4. 4. Eichinger S. Cancer associated thrombosis: Risk factors and outcomes. Thrombosis Research. 2016;140:S12-S17
  5. 5. Trousseau A. Phlegmasia alba dolens. In: Clinique Medicale de L’hotel-dieu de Paris. 2nd ed. Vol. 3. Paris, France: J.-B. Bailliere et fils; 1865. pp. 654-712
  6. 6. Naess IA, Christiansen SC, et al. Incidence and mortality of venous thrombosis: A population-based study. Journal of Thrombosis and Haemostasis. 2007;5:692-699
  7. 7. Stein PD, Kayali F, et al. Pulmonary thromboembolism in Asians/Pacific islanders in the United States: Analysis of data from the National Hospital Discharge Survey and the United States Bureau of the Census. The American Journal of Medicine. 2004;116:435-442
  8. 8. Nakamura M, Yamada N, et al. Current management of venous thromboembolism in Japan: Current epidemiology and advances in anticoagulant therapy. Journal of Cardiology. 2015;66:451-459
  9. 9. Blom JW, Doggen CJ, et al. Malignancies, prothrombotic mutations, and the risk of venous thrombosis. JAMA. 2005;293:715-722
  10. 10. Khorana AA, Francis CW, et al. Thromboembolism in hospitalized neutropenic cancer patients. Journal of Clinical Oncology. 2006;24:484-490
  11. 11. Khorana AA, Francis CW, et al. Risk factors for chemotherapy-associated venous thromboembolism in a prospective observational study. Cancer. 2005;104:2822-2829
  12. 12. Al AD. Cancer-related venous thromboembolism: Insight into underestimated risk factors. Hematology Oncology and Stem Cell Therapy. 2010;3:191-195
  13. 13. Horsted F, West J, et al. Risk of venous thromboembolism in patients with cancer: A systematic review and meta-analysis. PLoS Medicine. 2012;9:e1001275
  14. 14. Dickmann B, Ahlbrecht J, et al. Regional lymph node metastases are a strong risk factor for venous thromboembolism: Results from the Vienna cancer and thrombosis study. Haematologica. 2013;98:1309-1314
  15. 15. Blom JW, Osanto S, et al. The risk of a venous thrombotic event in lung cancer patients: Higher risk for adenocarcinoma than squamous cell carcinoma. Journal of Thrombosis and Haemostasis. 2004;2:1760-1765
  16. 16. Mahajan A, Wun T, et al. Lymphoma and venous thromboembolism: Influence on mortality. Thrombosis Research. 2014;133(Suppl 2):S23-S28
  17. 17. Caruso V, Di Castelnuvo A, et al. Thrombotic complications in adult patients with lymphoma: A meta-analysis of 29 independent cohorts including 18 018 patients and 1149 events. Blood. 2010;115:5322-5328
  18. 18. Available from:
  19. 19. Agnelli G, Bolis G, et al. A clinical outcome-based prospective study on venous thromboembolism after cancer surgery. The @RISTOS project. Annals of Surgery. 2006;243:89-95
  20. 20. Verso M, Agnelli G. Venous thromboembolism associated with long-term use of central venous catheters in cancer patients. Journal of Clinical Oncology. 2003;21:3665-3675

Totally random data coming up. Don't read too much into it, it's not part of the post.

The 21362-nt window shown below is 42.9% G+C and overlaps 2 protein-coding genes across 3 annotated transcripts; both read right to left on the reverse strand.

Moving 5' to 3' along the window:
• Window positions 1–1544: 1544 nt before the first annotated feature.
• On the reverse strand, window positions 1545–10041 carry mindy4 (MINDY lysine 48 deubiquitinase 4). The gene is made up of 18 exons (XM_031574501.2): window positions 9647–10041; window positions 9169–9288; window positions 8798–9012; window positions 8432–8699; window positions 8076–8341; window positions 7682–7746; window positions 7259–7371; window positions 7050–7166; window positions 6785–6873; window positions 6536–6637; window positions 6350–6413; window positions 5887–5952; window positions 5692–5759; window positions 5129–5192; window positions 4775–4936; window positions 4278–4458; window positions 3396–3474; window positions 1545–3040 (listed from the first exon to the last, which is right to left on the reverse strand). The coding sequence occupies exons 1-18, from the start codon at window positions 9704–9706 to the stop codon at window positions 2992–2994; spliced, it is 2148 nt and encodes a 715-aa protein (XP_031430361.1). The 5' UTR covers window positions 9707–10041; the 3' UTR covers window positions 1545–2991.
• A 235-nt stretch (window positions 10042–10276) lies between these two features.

21. 21. Khorana AA, Kuderer MM, et al. Development and validation of a predictive model for chemotherapy-associated thrombosis. Blood. 2008;111:4902-4907
  22. 22. Granger JM, Kontoyiannis DP. Etiology and outcome of extreme leukocytosis in 758 nonhematologic cancer patients: A retrospective, single-institution study. Cancer. 2009;115:3919-3923
  23. 23. Kasuga I, Makino S, et al. Tumor-related leukocytosis is linked with poor prognosis in patients with lung carcinoma. Cancer. 2001;92:2399-2405
  24. 24. Olsson AK, Cedervall J. NETosis in cancer - platelet-neutrophil crosstalk promotes tumor-associated pathology. Frontiers in Immunology. 2016;21:373
  25. 25. Massberg S, Grahl L, et al. Reciprocal coupling of coagulation and innate immunity via neutrophil serine proteases. Nature Medicine. 2010;16:887-896
  26. 26. Jensvoll H, Blix K, et al. Platelet count measured prior to cancer development is a risk factor for future symptomatic venous thromboembolism: The Tromsø study. PLoS One. 2014;9:e92011
  27. 27. Simanek R, Vormittag R, et al. High platelet count associated with venous thromboembolism in cancer patients: Results from the Vienna cancer and thrombosis study (CATS). Journal of Thrombosis and Haemostasis. 2010;8:114-120
  28. 28. Riedl J, Hell L. Association of platelet activation markers with cancer-associated venous thromboembolism. Platelets. 2016;27:80-85
  29. 29. Poruk KE, Firpo MA, et al. Serum platelet factor 4 is an independent predictor of survival and venous thromboembolism in patients with pancreatic adenocarcinoma. Cancer Epidemiology, Biomarkers & Prevention. 2010;19:2605-2610
  30. 30. Khorana AA, Adhrendt SA, et al. Tissue factor expression, angiogenesis, and thrombosis in pancreatic cancer. Clinical Cancer Research. 2007;13:2870-2875
  31. 31. Khorana AA, Francis CW, et al. Plasma tissue factor may be predictive of venous thromboembolism in pancreatic cancer. Journal of Thrombosis and Haemostasis. 2008;6:1983-1985
  32. 32. Suzuki-Inoue K, Inoue O, et al. Novel platelet activation receptor CLEC-2: From discovery to prospects. Journal of Thrombosis and Haemostasis. 2011;9(S1):44-55
  33. 33. Watson SP, Herbert JM, et al. GPVI and CLEC-2 in hemostasis and vascular integrity. Journal of Thrombosis and Haemostasis. 2010;8:1456-1467